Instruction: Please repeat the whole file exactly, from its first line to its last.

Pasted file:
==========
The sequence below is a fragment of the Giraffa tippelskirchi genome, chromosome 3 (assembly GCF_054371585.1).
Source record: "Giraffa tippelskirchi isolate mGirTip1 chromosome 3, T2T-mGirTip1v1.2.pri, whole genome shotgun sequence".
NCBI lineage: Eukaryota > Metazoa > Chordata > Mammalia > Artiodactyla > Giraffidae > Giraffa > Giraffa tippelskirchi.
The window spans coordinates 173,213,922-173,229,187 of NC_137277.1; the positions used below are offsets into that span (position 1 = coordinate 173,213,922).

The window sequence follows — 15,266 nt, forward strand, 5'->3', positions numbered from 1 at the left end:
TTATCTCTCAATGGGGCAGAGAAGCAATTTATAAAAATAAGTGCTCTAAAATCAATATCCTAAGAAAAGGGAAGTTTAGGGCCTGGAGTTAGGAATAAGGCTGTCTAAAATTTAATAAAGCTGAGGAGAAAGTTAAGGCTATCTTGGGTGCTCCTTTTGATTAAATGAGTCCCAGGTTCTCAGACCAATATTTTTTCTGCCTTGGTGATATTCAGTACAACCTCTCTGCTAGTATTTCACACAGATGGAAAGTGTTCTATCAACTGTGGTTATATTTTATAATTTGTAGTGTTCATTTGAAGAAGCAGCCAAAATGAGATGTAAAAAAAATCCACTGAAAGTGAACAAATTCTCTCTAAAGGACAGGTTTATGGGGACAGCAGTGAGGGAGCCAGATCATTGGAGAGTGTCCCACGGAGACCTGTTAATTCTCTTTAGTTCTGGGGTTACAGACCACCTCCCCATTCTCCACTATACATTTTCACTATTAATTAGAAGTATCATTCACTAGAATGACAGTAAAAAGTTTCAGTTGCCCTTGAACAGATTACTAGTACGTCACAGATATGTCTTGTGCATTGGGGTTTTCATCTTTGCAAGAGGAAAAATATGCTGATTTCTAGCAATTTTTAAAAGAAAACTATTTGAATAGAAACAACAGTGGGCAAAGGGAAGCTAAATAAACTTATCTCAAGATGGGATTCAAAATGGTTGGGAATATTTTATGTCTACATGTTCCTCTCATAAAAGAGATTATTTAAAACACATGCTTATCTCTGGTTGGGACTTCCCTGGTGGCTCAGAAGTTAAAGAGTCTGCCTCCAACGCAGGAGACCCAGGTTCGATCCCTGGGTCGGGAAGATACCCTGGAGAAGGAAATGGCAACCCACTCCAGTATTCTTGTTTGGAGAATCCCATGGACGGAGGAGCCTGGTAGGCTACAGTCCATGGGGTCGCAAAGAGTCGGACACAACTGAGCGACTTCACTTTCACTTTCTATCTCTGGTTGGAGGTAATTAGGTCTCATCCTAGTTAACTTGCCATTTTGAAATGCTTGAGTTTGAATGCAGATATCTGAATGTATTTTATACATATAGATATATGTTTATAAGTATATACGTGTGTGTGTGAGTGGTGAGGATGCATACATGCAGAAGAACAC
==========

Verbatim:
The sequence below is a fragment of the Giraffa tippelskirchi genome, chromosome 3 (assembly GCF_054371585.1).
Source record: "Giraffa tippelskirchi isolate mGirTip1 chromosome 3, T2T-mGirTip1v1.2.pri, whole genome shotgun sequence".
NCBI lineage: Eukaryota > Metazoa > Chordata > Mammalia > Artiodactyla > Giraffidae > Giraffa > Giraffa tippelskirchi.
The window spans coordinates 173,213,922-173,229,187 of NC_137277.1; the positions used below are offsets into that span (position 1 = coordinate 173,213,922).

The window sequence follows — 15,266 nt, forward strand, 5'->3', positions numbered from 1 at the left end:
TTATCTCTCAATGGGGCAGAGAAGCAATTTATAAAAATAAGTGCTCTAAAATCAATATCCTAAGAAAAGGGAAGTTTAGGGCCTGGAGTTAGGAATAAGGCTGTCTAAAATTTAATAAAGCTGAGGAGAAAGTTAAGGCTATCTTGGGTGCTCCTTTTGATTAAATGAGTCCCAGGTTCTCAGACCAATATTTTTTCTGCCTTGGTGATATTCAGTACAACCTCTCTGCTAGTATTTCACACAGATGGAAAGTGTTCTATCAACTGTGGTTATATTTTATAATTTGTAGTGTTCATTTGAAGAAGCAGCCAAAATGAGATGTAAAAAAAATCCACTGAAAGTGAACAAATTCTCTCTAAAGGACAGGTTTATGGGGACAGCAGTGAGGGAGCCAGATCATTGGAGAGTGTCCCACGGAGACCTGTTAATTCTCTTTAGTTCTGGGGTTACAGACCACCTCCCCATTCTCCACTATACATTTTCACTATTAATTAGAAGTATCATTCACTAGAATGACAGTAAAAAGTTTCAGTTGCCCTTGAACAGATTACTAGTACGTCACAGATATGTCTTGTGCATTGGGGTTTTCATCTTTGCAAGAGGAAAAATATGCTGATTTCTAGCAATTTTTAAAAGAAAACTATTTGAATAGAAACAACAGTGGGCAAAGGGAAGCTAAATAAACTTATCTCAAGATGGGATTCAAAATGGTTGGGAATATTTTATGTCTACATGTTCCTCTCATAAAAGAGATTATTTAAAACACATGCTTATCTCTGGTTGGGACTTCCCTGGTGGCTCAGAAGTTAAAGAGTCTGCCTCCAACGCAGGAGACCCAGGTTCGATCCCTGGGTCGGGAAGATACCCTGGAGAAGGAAATGGCAACCCACTCCAGTATTCTTGTTTGGAGAATCCCATGGACGGAGGAGCCTGGTAGGCTACAGTCCATGGGGTCGCAAAGAGTCGGACACAACTGAGCGACTTCACTTTCACTTTCTATCTCTGGTTGGAGGTAATTAGGTCTCATCCTAGTTAACTTGCCATTTTGAAATGCTTGAGTTTGAATGCAGATATCTGAATGTATTTTATACATATAGATATATGTTTATAAGTATATACGTGTGTGTGTGAGTGGTGAGGATGCATACATGCAGAAGAACAC